Most times when I visit a graveyard where my ancestors are buried there is no headstone to mark their time on earth. Even so, I still love to walk the graveyard reading the headstones of their neighbours. Neighbours not only in death, but sometimes also in life, for often I find many my ancestors would have known in the village community. They might have been friends, they might have just been acquaintances or they might have even been enemies, but they are all characters of their time and I enjoy meeting them and wondering about their lives and relationships with my ancestors.
Recently, I visited the village of Blanchland in Northumberland which is the area where my 2 x Great Grandfather, Dr Frederick Williams Cadwalleder Beavan, grew up. The eldest of nine children, his parents were Dr Frederick Beavan and Barbara Leyson. In about 1810, the family moved from Llansamalet in Glamorganshire, Wales eventually settling in Blanchland by about 1812 after making a couple short stops at a couple of nearby villages for the baptisms of new babies. Various members of the family stayed in the area until at least the mid-1850s.
Frederick senior passed away in 1844 and was buried in the graveyard at St Mary’s Abbey, Blanchland. He has no surviving headstone so I walked the grounds anyway and read the headstones that had survived. One inscription in particular really caught my eye:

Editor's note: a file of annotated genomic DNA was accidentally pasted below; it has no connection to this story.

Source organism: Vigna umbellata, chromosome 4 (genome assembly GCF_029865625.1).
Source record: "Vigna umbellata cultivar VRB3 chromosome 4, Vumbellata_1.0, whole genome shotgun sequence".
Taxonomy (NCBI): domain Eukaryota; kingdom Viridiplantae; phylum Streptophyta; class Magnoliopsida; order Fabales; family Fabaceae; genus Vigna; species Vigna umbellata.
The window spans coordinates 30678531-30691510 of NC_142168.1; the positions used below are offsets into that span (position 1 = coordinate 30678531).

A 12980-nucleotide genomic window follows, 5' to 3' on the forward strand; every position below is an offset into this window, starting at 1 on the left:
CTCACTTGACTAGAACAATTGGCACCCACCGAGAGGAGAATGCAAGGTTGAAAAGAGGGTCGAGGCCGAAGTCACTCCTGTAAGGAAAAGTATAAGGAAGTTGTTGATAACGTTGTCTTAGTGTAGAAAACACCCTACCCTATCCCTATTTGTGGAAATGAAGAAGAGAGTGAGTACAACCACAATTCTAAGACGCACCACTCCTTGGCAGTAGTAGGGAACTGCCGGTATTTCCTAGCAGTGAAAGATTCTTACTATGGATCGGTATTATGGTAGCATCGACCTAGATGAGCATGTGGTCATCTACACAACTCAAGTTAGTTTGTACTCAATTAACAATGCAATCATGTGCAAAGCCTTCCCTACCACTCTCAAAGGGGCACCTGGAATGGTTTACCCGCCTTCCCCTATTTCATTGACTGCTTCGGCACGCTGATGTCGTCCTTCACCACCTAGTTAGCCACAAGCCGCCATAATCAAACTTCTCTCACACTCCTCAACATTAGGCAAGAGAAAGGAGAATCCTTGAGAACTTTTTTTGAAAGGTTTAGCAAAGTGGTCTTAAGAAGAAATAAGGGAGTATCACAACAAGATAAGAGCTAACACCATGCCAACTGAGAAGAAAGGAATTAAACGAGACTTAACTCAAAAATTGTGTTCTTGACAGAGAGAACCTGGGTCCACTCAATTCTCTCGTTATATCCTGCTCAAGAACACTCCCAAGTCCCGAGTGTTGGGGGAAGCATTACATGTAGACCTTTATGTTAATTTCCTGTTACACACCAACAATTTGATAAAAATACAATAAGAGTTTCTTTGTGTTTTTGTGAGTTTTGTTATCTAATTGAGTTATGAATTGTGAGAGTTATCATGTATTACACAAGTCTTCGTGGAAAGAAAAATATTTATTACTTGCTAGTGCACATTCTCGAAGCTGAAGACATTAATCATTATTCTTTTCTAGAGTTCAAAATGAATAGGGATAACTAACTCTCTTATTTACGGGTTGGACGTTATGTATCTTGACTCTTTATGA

The inscription reads:
The poor man’s friend lies here at rest. Who was with peace and plenty blest. O may an angel guard his grave, till with the virtuous and the brave. His ashes rise from death’s sweet sleep and from the grave to Jesus leap.
While the other side says:
Erected in memory of John Bell who died April 16th 1811 aged 60 years. 26 years a miller at Blanchland. His body has returned to the dust. His spirit breathes in a milder clime above
John Bell sounds like a lovely man. He had passed away a little before I think my family was living there, so they probably did not know him personally. I cannot find a record of his burial, although I have not checked the actual parish registers. I do know that there were quite a few babies called John Bell born about the same time as he in nearby villages. In the 1841 and 1851 census’ there are some Bell families in the village so they possibly are relatives of John.
It was nice to meet you John Bell, a man who obviously made a great impression on his neighbours, may you continue to rest in peace.